Gaudi's Parc Guell - After completing Palau Guell, Gaudi's patron Guell came up with another idea: Create a housing community in the hills above Barcelona with 60 Moderniste-style homes tucked among the area's trees and gardens. Inspired by the English Garden City model, the centerpiece would be an open air theatre over a covered marketplace. It was a great idea, but after only 2 houses were built, the project was stopped, as Barcelonians preferred to live closer to the city center. Guell ended up giving the land to the city, and its now a delightful park full of fantasy mosaics and wandering paths that climb the hillside. Gaudi lived in one of the houses while working on his cathedral project. As you can see, Gaudi went crazy with tile. This is the serpentine bench along the open air theatre space, looking out over the city, decorated in Gaudi's distinctive style.

Inside Gaudi's Palau Guell - Architect Antoni Gaudi (1852-1926) was born at the right time in the right place. Barcelona experienced tremendous prosperity at the end of the 19th century and a new architectural style was sweeping Europe. Known as Art Nouveau in France, Modern Style in England and Secessionist in Austria, Barcelona's Moderniste movement's architects brought a new look rich in color, organic pattern and over-the-top playfulness to the expanding city. Gaudi is the best known, and his work is found throughout the city. After a slow start, in 1883 Gaudi became the architect for Eusebl Guell, a textile(!) magnate, and designed his patron's house on a small street just off the Rambla. Given an unlimited budget, Gaudi directed the city's best artisans to work their magic with stone, wood, glass and most Catalan, tile. We visited the house on the morning it opened after an 11 year restoration. (We didn't know that until the end of the visit, and all the while I had been marveling what fantastic condition the house was in.) While the Modernisme movement was extremely popular in its day, it fell out of favor during Franco's regime. Now, with more than 50 Moderniste buildings, Barcelona celebrates its unique heritage. Palau Guell is one of the most astonishing. This is the view from inside the entryway with ironwork designed by Gaudi.

The Tram to Montjuif - After a week of perfect sunny mild weather, we had a cooler, on again, off again rainy day. We headed for Montjuif, the towering hill overlooking the city which is the site of the Castell de Montjuif, a 17th c. fortress; Catalonia's National Museum; the Joan Miro Foundation; and Mies' Barcelona Pavilion. Quite an eclectic mix, all surrounded with lush landscaping/forests and offering phenomenal views of the entire city. The most scenic way to reach the sites is by funicular, right up the mountainside.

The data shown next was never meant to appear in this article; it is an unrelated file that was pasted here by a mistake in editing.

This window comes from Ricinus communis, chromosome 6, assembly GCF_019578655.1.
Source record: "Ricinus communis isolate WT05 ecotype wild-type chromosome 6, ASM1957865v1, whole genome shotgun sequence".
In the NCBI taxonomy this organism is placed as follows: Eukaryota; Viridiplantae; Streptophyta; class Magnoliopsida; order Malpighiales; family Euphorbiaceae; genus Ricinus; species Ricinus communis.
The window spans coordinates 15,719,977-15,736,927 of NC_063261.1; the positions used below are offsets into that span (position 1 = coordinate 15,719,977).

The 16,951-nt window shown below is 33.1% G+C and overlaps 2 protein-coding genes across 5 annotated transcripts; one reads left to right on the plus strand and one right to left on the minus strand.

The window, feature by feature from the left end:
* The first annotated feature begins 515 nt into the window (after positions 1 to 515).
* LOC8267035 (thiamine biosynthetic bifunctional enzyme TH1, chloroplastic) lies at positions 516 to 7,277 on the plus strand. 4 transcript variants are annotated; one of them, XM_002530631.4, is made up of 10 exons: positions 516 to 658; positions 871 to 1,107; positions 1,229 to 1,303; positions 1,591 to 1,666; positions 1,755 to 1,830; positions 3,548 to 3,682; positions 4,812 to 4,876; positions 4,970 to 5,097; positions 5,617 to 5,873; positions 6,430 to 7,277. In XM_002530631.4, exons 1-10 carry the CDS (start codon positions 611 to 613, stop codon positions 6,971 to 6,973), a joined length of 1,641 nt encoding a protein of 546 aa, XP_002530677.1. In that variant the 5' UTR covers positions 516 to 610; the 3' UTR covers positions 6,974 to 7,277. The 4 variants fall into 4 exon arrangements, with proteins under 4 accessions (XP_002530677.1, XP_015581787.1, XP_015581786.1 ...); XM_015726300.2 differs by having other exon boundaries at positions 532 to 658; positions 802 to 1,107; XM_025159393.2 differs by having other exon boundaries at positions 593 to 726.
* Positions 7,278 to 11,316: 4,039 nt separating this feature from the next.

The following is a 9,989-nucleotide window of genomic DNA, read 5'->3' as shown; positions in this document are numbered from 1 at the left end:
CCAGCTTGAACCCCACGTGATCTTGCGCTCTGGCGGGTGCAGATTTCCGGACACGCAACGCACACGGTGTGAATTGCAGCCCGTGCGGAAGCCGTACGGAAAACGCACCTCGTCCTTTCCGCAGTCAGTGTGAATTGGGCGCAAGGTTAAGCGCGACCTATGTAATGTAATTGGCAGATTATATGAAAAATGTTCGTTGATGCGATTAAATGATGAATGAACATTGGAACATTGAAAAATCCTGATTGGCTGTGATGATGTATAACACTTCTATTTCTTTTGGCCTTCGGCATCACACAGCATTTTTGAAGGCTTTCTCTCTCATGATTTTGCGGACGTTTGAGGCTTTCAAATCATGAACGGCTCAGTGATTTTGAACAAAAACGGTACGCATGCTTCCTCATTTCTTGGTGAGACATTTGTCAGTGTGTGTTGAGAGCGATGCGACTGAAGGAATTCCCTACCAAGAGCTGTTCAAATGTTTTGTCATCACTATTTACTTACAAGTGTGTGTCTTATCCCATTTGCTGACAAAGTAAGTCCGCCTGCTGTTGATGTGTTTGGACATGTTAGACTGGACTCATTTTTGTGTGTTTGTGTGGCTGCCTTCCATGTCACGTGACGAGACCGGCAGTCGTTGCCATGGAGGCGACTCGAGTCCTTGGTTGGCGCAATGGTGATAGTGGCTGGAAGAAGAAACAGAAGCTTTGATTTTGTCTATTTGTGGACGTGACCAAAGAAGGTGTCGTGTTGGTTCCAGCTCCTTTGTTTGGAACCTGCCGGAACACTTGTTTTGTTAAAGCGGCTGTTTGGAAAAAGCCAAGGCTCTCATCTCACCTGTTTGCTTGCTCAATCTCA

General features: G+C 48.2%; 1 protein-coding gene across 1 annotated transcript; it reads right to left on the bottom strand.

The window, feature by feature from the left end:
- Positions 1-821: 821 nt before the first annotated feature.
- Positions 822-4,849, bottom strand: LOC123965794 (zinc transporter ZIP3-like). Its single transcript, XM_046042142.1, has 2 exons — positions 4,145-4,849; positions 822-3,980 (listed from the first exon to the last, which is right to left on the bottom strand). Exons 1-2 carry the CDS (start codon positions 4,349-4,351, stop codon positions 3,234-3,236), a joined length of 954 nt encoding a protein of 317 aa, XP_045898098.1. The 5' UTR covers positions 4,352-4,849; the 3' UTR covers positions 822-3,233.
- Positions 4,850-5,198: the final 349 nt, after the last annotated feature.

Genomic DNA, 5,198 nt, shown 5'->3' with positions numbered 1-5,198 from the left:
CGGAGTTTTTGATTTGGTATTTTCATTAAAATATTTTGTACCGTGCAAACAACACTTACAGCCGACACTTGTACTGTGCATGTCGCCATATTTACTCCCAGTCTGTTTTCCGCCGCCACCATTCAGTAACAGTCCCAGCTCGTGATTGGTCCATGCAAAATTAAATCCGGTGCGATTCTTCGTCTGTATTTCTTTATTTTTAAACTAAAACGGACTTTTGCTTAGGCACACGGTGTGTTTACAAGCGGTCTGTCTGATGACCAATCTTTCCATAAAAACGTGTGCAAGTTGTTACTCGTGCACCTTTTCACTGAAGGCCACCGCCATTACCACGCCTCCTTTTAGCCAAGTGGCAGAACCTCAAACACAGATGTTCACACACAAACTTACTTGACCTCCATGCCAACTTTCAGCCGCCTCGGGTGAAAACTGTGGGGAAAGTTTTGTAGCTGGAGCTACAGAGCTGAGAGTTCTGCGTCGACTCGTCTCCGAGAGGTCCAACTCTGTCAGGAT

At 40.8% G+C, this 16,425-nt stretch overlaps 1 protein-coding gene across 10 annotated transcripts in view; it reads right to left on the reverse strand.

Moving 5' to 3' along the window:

Inside Barcelona's Barri Gotic (Gothic Quarter) - It may seem that Barcelona is all about Gaudi, but it has a long history and many existing buildings to show for it. The medieval Gothic Quarter sits just to the east of the Rambla, and was actually built over the first Roman settlement. It is a maze of pedestrian walkways, with balconied buildings tightly packed over the narrow streets. Barcelona's impressive 15th c City Hall and beautiful plazas and many small restaurants are found in this historic area.

La Boqueria: Everything From Almonds to Zucchinis - One of the favorite tourist destinations is La Boqueria, Barcelona's biggest food market right off the Rambla. The stalls are filled with anything/everything fresh, edible and delicious. The stacks of brilliantly colored fruit and vegetables are inspiration for any textile design. Fortunately, the sellers are used to photographer tourists and are not bothered by our gawking.

Inside Barcelona's Barri Gotic (Gothic Quarter) - It may seem that Barcelona is all about Gaudi, but it has a long history and many existing buildings to show for it. The medieval Gothic Quarter sits just to the east of the Rambla, and was actually built over the first Roman settlement. It is a maze of pedestrian walkways, with balconied buildings tightly packed over the narrow streets. Barcelona's impressive 15th c City Hall and beautiful plazas and many small restaurants are found in this historic area.

Els Quatre Gats Restaurant - One night we ate at Els Quatre Gats, designed in 1896 by Moderniste master architect Josep Puig i Caldafalch. Located in the Old City, it was the site of Picasso's first painting show in 1899. The interiors have much of the original decor of the early 20th c. The large paintings by Russinyol and Casas are now copies, with the originals safely hung in the Catalonian National Museum of Art.